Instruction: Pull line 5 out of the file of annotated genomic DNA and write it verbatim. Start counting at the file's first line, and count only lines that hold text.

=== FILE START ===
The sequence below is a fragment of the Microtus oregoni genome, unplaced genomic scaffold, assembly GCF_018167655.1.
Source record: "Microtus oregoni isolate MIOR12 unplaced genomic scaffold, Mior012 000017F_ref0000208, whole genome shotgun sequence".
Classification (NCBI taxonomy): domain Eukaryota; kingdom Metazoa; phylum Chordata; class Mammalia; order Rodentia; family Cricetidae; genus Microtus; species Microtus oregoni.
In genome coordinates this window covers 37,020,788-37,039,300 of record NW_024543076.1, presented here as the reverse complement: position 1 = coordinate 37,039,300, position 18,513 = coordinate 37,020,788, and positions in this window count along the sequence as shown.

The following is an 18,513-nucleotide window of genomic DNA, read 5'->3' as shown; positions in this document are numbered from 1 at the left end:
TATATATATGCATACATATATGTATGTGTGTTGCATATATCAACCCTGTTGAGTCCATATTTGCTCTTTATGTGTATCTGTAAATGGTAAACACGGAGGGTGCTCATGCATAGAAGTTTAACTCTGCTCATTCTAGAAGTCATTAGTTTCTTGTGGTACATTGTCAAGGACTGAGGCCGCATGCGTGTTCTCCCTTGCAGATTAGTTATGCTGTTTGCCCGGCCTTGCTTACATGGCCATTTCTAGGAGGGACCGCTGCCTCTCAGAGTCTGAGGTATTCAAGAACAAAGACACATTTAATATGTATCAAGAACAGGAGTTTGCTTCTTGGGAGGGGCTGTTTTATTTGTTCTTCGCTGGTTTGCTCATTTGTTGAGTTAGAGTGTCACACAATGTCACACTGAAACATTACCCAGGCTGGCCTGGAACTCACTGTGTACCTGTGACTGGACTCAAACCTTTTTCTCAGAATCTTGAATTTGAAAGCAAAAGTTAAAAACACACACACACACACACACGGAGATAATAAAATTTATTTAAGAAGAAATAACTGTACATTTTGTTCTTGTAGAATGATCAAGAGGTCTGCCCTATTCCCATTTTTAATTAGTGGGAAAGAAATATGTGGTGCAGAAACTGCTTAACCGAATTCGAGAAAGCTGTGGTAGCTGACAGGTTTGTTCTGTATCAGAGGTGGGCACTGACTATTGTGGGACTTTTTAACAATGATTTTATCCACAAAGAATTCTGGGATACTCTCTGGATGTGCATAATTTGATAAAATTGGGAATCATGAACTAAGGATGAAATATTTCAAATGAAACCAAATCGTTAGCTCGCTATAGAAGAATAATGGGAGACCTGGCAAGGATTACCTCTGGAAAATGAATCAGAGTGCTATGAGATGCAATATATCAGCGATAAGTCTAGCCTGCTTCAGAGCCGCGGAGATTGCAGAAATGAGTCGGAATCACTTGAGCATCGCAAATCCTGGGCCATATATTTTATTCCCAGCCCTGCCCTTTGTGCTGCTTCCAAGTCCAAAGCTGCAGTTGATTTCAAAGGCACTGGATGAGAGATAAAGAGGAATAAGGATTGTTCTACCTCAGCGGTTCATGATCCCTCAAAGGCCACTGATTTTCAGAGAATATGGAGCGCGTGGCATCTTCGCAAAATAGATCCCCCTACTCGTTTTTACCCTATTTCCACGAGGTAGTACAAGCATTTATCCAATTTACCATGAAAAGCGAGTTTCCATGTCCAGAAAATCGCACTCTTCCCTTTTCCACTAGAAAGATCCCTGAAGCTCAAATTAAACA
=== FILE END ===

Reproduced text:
The following is an 18,513-nucleotide window of genomic DNA, read 5'->3' as shown; positions in this document are numbered from 1 at the left end: